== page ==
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Daily Work of Art

Page: Jupiter and Semele

Artist: Gustave Moreau

Completion Date: 1895

Style: Symbolism

Genre:mythological painting

Technique:oil

Material: canvas

Dimensions: 213 x 118 cm

Gallery: Musée Gustave Moreau

““In the midst of colossal aerial buildings, with neither foundations nor roof-tops, covered with teeming, quivering vegetation, this sacred flora standing out against the dark blues of the starry vaults and the deserts of the sky, the God so often invoked appears in his still veiled splendor.”

—Gustave Moreau

Painted in 1895, Jupiter and Semele plunges its viewers in realms of myth and magic. According to Roman mythology, Jupiter seduced the mortal princess Semele and produced Bacchus by this union. Seated on his celestial throne, the King of Heaven clutches bloodied Semele like a limp doll while multitudes of deities crowd around them. Bloodied and exhausted, the princess experienced intercourse with a god and will now bear a divine son synonymous with fantastic rites and wild Maenads. Below them flock wild Pan, silent Death and terrifying Hecate. Additionally, a three-head devil and several angels crowd around the throne to see the wounded princess. Riotously colorful, the hosts of splendor crowd every inch of the canvas and invite onlookers to partake of this extraordinary spectacle.

Oppositional to Impressionism, Jupiter and Semele boldly defends both Symbolism and its artistic techniques. Unafraid to depict romantic mythology, Moreau proved he could produce works of sophistication. The painting’s detailing creates a scene of encrusted gold, heavenly glories and physical delight. Pierced by the god, Semele experienced orgasmic ecstasy unlike anything on earth. Now the bearer of Bacchus, she will be honored as the mother of an Olympian. Jupiter and Semele valorized Hellenic cosmology and in so doing created an opportunity for viewers to experience our race’s original religion. Subversive and fascinating, it compels us to slip off our bourgeois assumptions and experience the mystery cults of old Arcadia.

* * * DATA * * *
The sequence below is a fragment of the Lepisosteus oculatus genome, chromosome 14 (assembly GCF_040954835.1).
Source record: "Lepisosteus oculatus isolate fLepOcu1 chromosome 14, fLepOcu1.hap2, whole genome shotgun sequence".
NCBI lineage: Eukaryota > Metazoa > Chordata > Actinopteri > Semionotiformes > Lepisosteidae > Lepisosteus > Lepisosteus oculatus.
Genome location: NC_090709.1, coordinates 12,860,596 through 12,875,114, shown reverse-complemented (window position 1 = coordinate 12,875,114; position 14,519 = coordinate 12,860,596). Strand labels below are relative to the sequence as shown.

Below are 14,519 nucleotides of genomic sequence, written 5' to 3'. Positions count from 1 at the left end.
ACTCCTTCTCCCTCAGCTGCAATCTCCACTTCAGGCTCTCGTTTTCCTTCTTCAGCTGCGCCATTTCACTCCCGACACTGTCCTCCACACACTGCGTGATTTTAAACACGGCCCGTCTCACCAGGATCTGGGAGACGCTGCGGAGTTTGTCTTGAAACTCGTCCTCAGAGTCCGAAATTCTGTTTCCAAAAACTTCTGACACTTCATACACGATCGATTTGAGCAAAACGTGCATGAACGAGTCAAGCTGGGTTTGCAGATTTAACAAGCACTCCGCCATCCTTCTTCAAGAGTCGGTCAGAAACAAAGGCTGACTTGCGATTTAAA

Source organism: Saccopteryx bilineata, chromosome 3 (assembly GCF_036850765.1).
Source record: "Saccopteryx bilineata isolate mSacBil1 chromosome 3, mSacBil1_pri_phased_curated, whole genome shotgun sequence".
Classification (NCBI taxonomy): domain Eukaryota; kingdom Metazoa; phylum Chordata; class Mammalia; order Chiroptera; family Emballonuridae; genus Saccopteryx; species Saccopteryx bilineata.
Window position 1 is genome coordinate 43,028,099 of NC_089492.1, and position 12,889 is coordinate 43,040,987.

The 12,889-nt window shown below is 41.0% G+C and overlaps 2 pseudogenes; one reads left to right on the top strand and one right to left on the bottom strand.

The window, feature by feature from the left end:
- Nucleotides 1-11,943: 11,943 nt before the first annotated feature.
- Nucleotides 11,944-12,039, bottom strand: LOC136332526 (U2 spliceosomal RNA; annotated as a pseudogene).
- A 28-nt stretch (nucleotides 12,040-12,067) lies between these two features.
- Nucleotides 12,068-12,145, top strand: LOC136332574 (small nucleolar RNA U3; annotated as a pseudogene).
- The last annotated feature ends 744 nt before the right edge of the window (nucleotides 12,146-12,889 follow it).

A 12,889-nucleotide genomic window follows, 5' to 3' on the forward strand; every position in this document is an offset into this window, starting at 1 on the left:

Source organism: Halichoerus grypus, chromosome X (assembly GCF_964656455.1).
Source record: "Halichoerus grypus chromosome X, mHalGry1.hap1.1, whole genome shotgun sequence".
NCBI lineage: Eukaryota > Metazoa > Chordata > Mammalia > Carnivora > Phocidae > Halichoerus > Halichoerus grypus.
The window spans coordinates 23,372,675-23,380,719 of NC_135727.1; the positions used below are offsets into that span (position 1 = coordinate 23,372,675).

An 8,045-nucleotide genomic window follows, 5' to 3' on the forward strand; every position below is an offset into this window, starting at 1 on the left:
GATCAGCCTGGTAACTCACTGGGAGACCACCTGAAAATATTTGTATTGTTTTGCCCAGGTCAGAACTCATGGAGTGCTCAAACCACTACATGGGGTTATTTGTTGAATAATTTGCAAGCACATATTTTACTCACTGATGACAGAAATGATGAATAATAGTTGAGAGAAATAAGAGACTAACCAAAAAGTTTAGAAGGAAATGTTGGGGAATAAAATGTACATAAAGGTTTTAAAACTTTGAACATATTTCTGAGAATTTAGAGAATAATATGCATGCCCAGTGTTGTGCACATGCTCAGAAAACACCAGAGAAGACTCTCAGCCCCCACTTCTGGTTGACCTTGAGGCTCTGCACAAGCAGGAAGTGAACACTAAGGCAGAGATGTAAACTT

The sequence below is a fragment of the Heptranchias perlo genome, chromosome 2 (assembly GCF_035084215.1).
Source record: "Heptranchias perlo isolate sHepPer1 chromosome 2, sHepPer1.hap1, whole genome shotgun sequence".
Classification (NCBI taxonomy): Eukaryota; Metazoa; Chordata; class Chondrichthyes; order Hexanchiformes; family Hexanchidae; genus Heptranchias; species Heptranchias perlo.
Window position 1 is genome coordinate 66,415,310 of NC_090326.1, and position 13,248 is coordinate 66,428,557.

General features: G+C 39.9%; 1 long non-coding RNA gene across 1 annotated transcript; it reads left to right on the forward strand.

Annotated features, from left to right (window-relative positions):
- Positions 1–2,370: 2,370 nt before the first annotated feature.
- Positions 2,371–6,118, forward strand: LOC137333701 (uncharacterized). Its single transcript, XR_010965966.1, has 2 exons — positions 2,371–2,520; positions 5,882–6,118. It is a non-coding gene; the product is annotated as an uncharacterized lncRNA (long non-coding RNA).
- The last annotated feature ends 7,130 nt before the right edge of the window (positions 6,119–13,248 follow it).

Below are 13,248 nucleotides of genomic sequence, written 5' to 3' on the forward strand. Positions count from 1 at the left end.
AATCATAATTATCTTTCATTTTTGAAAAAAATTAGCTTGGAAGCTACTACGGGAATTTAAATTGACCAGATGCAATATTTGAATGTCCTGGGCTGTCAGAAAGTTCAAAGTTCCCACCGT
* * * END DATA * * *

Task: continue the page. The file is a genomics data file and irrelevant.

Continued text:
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Daily Work of Art


Title: Salome Dancing Before Herod

Artist: Gustave Moreau

Completion Date: c.1875

Style:Symbolism

Genre: religious painting

Technique:oil

Material: canvas

Dimensions: 61 x 92 cm

Gallery: Musée national Gustave Moreau

Finished in 1875, Salome Dancing Before Herod constitutes Symbolist painter Gustave Moreau’s greatest achievement. Resplendent with Orientalist imagery, it depicts Salome lasciviously gyrating before fiendish Herod Antipas. Wreathed in translucent silk and bedecked in sapphires, the harlot contorts her sensuous, alabaster body to please Galilee’s profligate tetrarch. With every shake of quivering thigh and pouting breast, she urges spectators into frenzied lust. Flavius Josephus chronicled that Herod promised Salome anything she wished if she would dance for him. Following her terpsichorean spectacle, she legendarily demanded the head of John the Baptist.  Herod reluctantly ordered God’s prophet executed and presented his head on a silver platter to Salome. In Salome Dancing Before Herod, Moreau used his full talents in executing this scene of Biblical sumptuousness for his Parisian audiences.

Rich in color and detail, the painting invokes luxurious scenes of palatial Eastern harems. Perceptively, Moreau included a multi-breasted statue of Cybele above Herod’s throne; thereby referencing ancient whisperings of orgiastic rites. With her erotic litheness, Salome powerfully evokes concupiscence in her withered, malevolent potentate. Moreau appropriately applied multiple layers of glaze onto the canvas in order to create a gossamer wrapping over his splendorous phantasmagoria. Bright droplets of paint illuminate Salome’s milky body but Moreau wisely chose to veil them under rich lacquer. This artistic technique heightens the painting’s fantastical vision of Herodian decadence. Teasingly challenging us to scrutinize more closely, his Salome Dancing Before Herod proffers the promise of esoteric knowledge if we can pierce the veil and expose the magnificent glory before us.